Even today, the wild, untamed Cape Tainaron at the end of the largely uninhabited peninsula of the south of Mani in the Peloponnese is evocative. Driving (or cycling!) towards this southernmost point does feel like you are nearing the edges of the world.
You can leave your vehicle (or bicycle!) in a car park near a taverna at a small settlement marked on Google maps as Kokkinogeia. From here, you can access the beginning of the hiking path to Cape Tainaron lighthouse.
It is a relatively easy hike, though some people might find it too hot in summer. We visited at the end of September, and the weather was perfect.
Walking to the lighthouse at Cape Tainaron
To get to the main path leading to the edge of Cape Tainaron, turn right. You will soon see a lovely pebbly beach, where you can go for a nice refreshing swim.
In a few minutes, you will reach the “Star of Aria”, a beautifully restored Roman mosaic, on your right hand side. The mosaic is actually quite fascinating, as it’s in the middle of nowhere, and all you can see around it are stones and bushes.
We later thought that this mosaic had influenced the design of a table we saw at the Patrick Leigh Fermor House later on during our trip.
Continue following the path, and you will eventually reach the lighthouse, in about 30-40 minutes. The path is easy and it’s absolutely fine to walk in sandals, so no special shoes are needed. Just bring a hat, sunblock and water.
As you are walking, take some time and take a look around you. The views are pretty unique, as the only things you can see are the sea and the dry, arid land.
We were there on a non-windy day, and the sun was shining, but it would have been interesting to see the landscape on a windy day. The Mani is really wild and untamed, and its southernmost point is even more so – you will feel that you are at the end of the world.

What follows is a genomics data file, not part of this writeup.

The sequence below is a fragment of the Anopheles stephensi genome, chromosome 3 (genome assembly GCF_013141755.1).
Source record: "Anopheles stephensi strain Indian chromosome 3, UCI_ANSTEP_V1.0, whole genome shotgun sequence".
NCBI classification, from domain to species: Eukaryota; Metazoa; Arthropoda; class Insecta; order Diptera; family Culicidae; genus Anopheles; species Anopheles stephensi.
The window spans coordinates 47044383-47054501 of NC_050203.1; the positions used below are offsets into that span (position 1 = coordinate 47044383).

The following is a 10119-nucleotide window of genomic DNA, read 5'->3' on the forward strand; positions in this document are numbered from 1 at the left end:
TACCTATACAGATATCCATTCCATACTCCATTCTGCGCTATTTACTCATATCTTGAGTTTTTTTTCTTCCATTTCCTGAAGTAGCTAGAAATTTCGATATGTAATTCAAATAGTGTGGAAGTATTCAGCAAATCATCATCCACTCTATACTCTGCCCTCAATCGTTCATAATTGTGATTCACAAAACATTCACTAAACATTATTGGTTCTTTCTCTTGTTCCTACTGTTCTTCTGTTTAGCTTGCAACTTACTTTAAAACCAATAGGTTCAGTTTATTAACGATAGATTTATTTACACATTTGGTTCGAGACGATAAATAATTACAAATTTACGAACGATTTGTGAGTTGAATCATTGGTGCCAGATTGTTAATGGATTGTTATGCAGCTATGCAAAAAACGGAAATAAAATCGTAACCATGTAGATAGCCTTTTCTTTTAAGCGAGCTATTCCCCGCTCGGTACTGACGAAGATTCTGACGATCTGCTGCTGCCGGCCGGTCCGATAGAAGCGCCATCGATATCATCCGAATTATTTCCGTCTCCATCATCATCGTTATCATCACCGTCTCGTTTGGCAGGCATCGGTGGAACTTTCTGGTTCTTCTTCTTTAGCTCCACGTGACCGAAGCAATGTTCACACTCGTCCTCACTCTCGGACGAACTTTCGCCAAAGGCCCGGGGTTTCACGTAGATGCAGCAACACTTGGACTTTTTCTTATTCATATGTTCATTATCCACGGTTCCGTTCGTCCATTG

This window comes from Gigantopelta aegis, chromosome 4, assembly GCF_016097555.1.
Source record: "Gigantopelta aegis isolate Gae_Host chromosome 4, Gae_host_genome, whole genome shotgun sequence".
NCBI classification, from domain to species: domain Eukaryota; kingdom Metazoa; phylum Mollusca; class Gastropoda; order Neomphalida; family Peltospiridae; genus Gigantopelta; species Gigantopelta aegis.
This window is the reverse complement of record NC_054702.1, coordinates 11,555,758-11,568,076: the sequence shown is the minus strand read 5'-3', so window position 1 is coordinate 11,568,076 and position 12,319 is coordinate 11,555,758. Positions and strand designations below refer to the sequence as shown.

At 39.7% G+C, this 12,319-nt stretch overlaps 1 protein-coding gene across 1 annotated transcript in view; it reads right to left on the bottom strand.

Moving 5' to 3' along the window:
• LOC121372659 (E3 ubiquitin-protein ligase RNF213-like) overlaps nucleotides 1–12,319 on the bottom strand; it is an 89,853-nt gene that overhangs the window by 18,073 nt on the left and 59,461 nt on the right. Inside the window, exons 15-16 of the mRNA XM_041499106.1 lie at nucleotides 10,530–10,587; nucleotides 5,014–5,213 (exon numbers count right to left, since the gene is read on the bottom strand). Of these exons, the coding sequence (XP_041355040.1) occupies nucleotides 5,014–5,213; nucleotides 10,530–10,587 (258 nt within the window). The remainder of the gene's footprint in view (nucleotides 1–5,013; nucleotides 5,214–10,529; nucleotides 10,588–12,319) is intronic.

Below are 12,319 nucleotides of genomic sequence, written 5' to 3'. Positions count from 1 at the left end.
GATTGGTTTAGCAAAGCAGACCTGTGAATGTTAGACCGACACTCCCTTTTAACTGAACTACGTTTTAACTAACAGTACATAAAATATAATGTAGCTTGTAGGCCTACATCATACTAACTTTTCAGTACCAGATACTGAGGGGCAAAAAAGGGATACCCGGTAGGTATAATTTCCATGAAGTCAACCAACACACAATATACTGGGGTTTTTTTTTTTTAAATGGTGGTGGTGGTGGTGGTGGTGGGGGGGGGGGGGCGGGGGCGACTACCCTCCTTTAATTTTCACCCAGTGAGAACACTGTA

The Lighthouse at Cape Matapan
Once you reach the lighthouse, take some time to rest and take in the beautiful views. On the lighthouse there is a plaque, indicating that the lighthouse was restored in 2008, by a private donation of the Laskaridis Foundation. It would be great to see this during the evening, and perhaps catch the sunset.
Other things to see
Near the car parking area, you will notice the little Byzantine church of Agioi Asomatoi, allegedly built with stones from the ancient temple of Poseidon.
Inside, there is an altar, where people have left modern day offerings. Perhaps not a lots has changed from the time of the Ancient Greeks after all!
If you want to visit the Nekromanteion, head towards the left, following the sign to Hypno-oracle. This is where the dead entered the sea cave that led to the Underworld. The exact spot of the sea cave hasn’t been determined.
Traveling Beyond Cape Tainaron
If you have reached Cape Tainaron, you will have already driven through the Mani. That said, there are a couple of places close to the Cape that are really worth visiting.
We spent a couple of nights at the tiny settlement of Porto Kagio. It’s a great place to stay if you want something out of the ordinary. If you are planning to spend some time here, make sure that you buy anything you need, as there are no markets at all in the wider area. Porto Kagio has a small beach that is great for snorkelling.
On the west coast, you will see the beautiful beach of Marmari. At the time we were there it was too windy to swim, but it’s a lovely, sandy beach nevertheless.
Finally, on the way back to north Mani, you will pass by Vathia village, one of the most famous stone tower villages in the Mani. Allow some time to wander around the ruins, and imagine what life must be like in the remote mountain villages.
You might also be interested in: Where to go hiking in Greece
Have you been to the Mani, and did you walk all the way to the end of the world? What did you think? Let me know in the comments!
Dave is a travel writer from the UK who lives in and writes about Greece As well as creating this blog post about Cape Tainaron Greece, he's written many more guides to Greece and the islands. Follow Dave on social media for travel inspiration from Greece and beyond: